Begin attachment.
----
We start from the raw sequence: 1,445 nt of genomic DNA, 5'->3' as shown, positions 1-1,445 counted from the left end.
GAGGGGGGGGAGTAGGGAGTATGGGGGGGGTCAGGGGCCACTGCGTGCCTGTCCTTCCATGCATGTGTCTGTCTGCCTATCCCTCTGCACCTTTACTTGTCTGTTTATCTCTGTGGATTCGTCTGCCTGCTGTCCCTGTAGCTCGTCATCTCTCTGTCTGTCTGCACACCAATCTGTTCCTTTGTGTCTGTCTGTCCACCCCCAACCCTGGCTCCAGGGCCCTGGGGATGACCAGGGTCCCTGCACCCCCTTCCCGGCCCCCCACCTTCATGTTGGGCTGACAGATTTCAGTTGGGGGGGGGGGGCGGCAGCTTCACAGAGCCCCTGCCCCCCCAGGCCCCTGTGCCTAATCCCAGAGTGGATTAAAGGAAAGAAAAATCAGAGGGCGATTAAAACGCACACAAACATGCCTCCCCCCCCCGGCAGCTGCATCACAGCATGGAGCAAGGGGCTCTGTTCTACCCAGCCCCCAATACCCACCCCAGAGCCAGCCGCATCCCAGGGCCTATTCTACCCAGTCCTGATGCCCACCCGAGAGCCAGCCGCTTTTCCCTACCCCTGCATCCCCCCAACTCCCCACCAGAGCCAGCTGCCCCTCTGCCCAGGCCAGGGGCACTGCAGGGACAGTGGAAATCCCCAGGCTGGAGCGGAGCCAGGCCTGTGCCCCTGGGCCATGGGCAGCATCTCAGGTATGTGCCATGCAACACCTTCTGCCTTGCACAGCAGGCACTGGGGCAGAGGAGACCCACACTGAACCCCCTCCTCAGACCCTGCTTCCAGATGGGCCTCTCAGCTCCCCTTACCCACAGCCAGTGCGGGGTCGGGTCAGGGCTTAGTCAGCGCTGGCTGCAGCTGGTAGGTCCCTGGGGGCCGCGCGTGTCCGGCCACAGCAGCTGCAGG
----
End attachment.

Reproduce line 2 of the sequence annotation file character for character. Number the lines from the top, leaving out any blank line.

GAGGGGGGGGAGTAGGGAGTATGGGGGGGGTCAGGGGCCACTGCGTGCCTGTCCTTCCATGCATGTGTCTGTCTGCCTATCCCTCTGCACCTTTACTTGTCTGTTTATCTCTGTGGATTCGTCTGCCTGCTGTCCCTGTAGCTCGTCATCTCTCTGTCTGTCTGCACACCAATCTGTTCCTTTGTGTCTGTCTGTCCACCCCCAACCCTGGCTCCAGGGCCCTGGGGATGACCAGGGTCCCTGCACCCCCTTCCCGGCCCCCCACCTTCATGTTGGGCTGACAGATTTCAGTTGGGGGGGGGGGGCGGCAGCTTCACAGAGCCCCTGCCCCCCCAGGCCCCTGTGCCTAATCCCAGAGTGGATTAAAGGAAAGAAAAATCAGAGGGCGATTAAAACGCACACAAACATGCCTCCCCCCCCCGGCAGCTGCATCACAGCATGGAGCAAGGGGCTCTGTTCTACCCAGCCCCCAATACCCACCCCAGAGCCAGCCGCATCCCAGGGCCTATTCTACCCAGTCCTGATGCCCACCCGAGAGCCAGCCGCTTTTCCCTACCCCTGCATCCCCCCAACTCCCCACCAGAGCCAGCTGCCCCTCTGCCCAGGCCAGGGGCACTGCAGGGACAGTGGAAATCCCCAGGCTGGAGCGGAGCCAGGCCTGTGCCCCTGGGCCATGGGCAGCATCTCAGGTATGTGCCATGCAACACCTTCTGCCTTGCACAGCAGGCACTGGGGCAGAGGAGACCCACACTGAACCCCCTCCTCAGACCCTGCTTCCAGATGGGCCTCTCAGCTCCCCTTACCCACAGCCAGTGCGGGGTCGGGTCAGGGCTTAGTCAGCGCTGGCTGCAGCTGGTAGGTCCCTGGGGGCCGCGCGTGTCCGGCCACAGCAGCTGCAGG